In this week’s episode, I talk with Dr. Meron Herpa and Dr. Richard Bruno about medical advocacy and the need for advocacy coaching.
Dr. Herpa, a public health physician with the Cincinnati Health Department, has a passion for coaching physicians and future physicians to become medical advocates. Beginning with the loss of a loved one, Dr. Herpa shares her journey that led her to become a doctor and eventually, a medical advocate.
Dr. Bruno is a well-known medical advocate and he also shares his history of fighting the injustices of the medical system. He even tells us a story of getting arrested as he took a stand against the repeal of Obamacare.
In this conversation we discuss the urgent need for health and social justice as many patients across the United States are falling through the cracks, and are unable to get the medical care they need. Both Dr. Herpa and Dr. Bruno share statistics that show that health outcomes are significantly determined by social factors such as access to insurance, education, housing and nutrition.
In addition to this, we talked about different forms of medical advocacy and Dr. Herpa encouraged us to choose the form of advocacy that works best for us. For example, Dr. Bruno shares testimonies to legislators and attends rallies as a way to advocate, but others may prefer making calls, emailing legislators and using online resources.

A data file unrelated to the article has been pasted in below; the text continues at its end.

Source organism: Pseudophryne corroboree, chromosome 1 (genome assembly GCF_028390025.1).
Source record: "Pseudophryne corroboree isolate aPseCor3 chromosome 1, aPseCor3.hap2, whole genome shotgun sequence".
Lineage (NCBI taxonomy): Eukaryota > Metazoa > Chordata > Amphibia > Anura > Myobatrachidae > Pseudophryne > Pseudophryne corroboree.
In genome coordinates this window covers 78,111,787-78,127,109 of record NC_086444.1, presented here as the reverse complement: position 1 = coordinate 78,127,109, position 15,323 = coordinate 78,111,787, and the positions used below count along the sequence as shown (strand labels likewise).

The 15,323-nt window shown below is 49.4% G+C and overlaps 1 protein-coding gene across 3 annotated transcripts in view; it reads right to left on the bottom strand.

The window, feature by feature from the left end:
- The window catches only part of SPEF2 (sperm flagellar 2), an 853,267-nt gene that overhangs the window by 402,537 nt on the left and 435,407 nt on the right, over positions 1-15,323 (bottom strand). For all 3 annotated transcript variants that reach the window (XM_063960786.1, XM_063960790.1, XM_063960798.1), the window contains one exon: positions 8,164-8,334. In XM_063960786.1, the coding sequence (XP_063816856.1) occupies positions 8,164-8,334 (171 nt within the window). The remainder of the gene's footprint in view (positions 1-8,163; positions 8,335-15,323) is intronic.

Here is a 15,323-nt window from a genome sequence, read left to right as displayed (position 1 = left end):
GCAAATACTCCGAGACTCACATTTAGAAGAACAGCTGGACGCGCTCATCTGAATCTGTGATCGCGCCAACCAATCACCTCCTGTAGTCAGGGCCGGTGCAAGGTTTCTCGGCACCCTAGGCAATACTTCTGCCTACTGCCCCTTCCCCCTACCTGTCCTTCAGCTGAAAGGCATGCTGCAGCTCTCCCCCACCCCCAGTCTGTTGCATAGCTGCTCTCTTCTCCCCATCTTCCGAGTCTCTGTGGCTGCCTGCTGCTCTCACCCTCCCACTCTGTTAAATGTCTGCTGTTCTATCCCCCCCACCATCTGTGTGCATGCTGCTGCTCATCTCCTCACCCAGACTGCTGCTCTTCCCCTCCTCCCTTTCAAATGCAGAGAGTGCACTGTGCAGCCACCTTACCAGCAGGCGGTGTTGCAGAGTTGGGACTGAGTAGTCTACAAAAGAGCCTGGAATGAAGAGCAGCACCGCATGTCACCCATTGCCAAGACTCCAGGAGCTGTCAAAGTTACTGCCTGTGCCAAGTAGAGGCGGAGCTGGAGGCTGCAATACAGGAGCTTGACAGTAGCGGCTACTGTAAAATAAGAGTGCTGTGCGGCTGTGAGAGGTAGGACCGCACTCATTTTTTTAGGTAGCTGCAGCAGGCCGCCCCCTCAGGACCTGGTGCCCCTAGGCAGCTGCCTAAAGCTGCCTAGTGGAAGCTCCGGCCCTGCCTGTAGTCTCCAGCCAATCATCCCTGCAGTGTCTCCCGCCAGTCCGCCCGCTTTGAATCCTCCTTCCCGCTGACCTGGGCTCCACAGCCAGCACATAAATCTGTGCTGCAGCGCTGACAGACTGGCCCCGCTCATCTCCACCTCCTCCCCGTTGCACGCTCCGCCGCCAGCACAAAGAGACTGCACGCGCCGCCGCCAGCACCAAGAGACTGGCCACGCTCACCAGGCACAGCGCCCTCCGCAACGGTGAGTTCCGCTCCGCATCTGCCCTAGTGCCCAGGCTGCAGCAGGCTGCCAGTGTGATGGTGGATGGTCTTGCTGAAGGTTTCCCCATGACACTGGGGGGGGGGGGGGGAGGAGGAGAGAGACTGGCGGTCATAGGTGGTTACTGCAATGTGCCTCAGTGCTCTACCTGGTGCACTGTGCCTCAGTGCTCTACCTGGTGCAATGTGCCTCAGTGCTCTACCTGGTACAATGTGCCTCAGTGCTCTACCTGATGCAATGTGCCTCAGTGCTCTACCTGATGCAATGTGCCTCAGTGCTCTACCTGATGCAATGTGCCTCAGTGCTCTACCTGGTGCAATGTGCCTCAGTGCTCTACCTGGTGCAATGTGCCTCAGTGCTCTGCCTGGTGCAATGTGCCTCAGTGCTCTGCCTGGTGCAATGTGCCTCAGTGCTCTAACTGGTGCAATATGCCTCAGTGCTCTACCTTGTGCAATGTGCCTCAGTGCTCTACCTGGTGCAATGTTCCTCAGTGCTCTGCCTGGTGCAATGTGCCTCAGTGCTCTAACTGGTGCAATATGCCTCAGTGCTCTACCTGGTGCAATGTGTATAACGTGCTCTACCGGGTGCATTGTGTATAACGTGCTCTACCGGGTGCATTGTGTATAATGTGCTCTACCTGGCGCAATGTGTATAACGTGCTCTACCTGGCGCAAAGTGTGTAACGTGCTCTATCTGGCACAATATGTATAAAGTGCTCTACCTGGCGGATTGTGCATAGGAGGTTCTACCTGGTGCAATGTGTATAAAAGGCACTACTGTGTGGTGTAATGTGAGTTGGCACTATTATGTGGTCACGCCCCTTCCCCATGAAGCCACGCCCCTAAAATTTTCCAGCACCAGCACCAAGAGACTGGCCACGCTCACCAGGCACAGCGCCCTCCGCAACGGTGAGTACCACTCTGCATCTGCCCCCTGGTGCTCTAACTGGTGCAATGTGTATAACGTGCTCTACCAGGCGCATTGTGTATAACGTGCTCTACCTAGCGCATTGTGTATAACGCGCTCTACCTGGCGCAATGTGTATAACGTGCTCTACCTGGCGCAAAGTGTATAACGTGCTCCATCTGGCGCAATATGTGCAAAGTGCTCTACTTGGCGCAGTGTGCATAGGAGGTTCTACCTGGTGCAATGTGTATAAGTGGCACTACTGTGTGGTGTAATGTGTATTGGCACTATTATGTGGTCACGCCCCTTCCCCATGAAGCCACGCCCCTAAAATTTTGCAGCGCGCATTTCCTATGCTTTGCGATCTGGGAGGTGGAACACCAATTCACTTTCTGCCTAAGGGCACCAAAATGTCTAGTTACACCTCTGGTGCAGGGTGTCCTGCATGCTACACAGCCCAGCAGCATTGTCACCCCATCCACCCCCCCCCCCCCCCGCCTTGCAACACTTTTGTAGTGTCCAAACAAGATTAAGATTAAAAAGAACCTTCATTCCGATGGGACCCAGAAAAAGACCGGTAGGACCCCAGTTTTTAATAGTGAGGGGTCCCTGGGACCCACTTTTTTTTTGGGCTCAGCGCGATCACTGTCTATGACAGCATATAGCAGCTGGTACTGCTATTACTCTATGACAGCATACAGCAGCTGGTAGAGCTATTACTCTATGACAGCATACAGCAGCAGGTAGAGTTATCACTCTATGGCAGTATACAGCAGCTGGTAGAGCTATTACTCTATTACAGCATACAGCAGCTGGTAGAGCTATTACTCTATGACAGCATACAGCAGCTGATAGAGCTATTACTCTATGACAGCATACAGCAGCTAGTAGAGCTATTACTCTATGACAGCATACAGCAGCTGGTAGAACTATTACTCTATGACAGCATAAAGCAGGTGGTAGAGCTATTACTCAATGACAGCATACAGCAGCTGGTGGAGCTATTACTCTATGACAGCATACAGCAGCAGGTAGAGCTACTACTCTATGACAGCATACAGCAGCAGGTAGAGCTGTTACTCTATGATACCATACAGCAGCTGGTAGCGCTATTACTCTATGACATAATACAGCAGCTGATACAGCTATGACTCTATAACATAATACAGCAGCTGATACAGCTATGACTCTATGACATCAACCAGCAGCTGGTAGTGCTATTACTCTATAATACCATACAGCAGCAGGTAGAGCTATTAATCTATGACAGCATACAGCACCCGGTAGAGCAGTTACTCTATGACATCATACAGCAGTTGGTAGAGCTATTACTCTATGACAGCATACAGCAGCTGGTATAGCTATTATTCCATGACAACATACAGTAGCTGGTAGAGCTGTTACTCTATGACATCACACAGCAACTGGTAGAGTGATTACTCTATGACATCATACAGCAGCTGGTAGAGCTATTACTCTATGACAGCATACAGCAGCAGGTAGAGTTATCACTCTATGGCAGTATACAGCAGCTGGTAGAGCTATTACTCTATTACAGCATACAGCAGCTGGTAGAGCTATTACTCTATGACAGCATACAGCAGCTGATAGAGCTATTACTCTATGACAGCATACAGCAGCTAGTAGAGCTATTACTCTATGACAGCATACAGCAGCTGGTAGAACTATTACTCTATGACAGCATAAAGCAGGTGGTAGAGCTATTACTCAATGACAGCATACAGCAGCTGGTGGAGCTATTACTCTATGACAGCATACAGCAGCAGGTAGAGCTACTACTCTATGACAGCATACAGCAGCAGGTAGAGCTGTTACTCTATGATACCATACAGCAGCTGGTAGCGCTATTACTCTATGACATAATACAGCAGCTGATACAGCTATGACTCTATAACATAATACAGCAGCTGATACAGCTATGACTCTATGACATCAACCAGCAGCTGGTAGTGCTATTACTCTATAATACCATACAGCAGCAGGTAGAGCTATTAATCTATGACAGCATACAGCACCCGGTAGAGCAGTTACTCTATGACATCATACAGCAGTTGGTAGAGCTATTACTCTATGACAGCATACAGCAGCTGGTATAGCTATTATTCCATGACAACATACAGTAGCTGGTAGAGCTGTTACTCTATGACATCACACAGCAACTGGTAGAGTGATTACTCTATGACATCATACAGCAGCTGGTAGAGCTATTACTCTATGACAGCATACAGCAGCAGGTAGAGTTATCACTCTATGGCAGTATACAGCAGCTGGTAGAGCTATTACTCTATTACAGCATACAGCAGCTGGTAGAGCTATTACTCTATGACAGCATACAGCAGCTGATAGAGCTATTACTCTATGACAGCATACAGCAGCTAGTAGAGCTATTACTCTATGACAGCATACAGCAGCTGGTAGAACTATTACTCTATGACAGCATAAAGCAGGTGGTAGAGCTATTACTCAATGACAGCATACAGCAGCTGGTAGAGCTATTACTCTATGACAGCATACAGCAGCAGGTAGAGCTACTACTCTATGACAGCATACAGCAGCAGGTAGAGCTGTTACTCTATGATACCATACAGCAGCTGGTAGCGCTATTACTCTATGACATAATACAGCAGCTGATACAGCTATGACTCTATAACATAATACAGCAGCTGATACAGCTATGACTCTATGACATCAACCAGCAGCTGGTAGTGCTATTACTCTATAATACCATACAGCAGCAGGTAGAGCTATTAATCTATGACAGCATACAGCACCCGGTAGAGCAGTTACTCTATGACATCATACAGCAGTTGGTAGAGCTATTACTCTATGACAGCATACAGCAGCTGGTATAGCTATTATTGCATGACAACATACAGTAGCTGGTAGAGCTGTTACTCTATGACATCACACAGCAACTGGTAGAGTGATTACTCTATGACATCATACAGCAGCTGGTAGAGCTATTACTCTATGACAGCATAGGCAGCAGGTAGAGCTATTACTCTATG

Another option for those interested in becoming medical advocates is a new program through the American Medical Student Association (AMSA). It's a free advocacy coaching program for AMSA students and pre-medical students who are already members of AMSA. Through this program, students can gain access to a wealth of coaches with decades of experience in advocacy.
Additionally, Dr. Herpa and Dr. Bruno highlight some common issues among medical students and trainees as it relates to advocacy. These issues include navigating administrative barriers in medical school, fear of professional repercussions because of their advocacy work, and finding the right guidance as they get into advocacy work.
In the end, Dr. Herpa encourages us to use our voice and to get involved with advocacy in whatever way you can.
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Disclaimer: The opinions expressed herein are my own and do not represent those of my employer.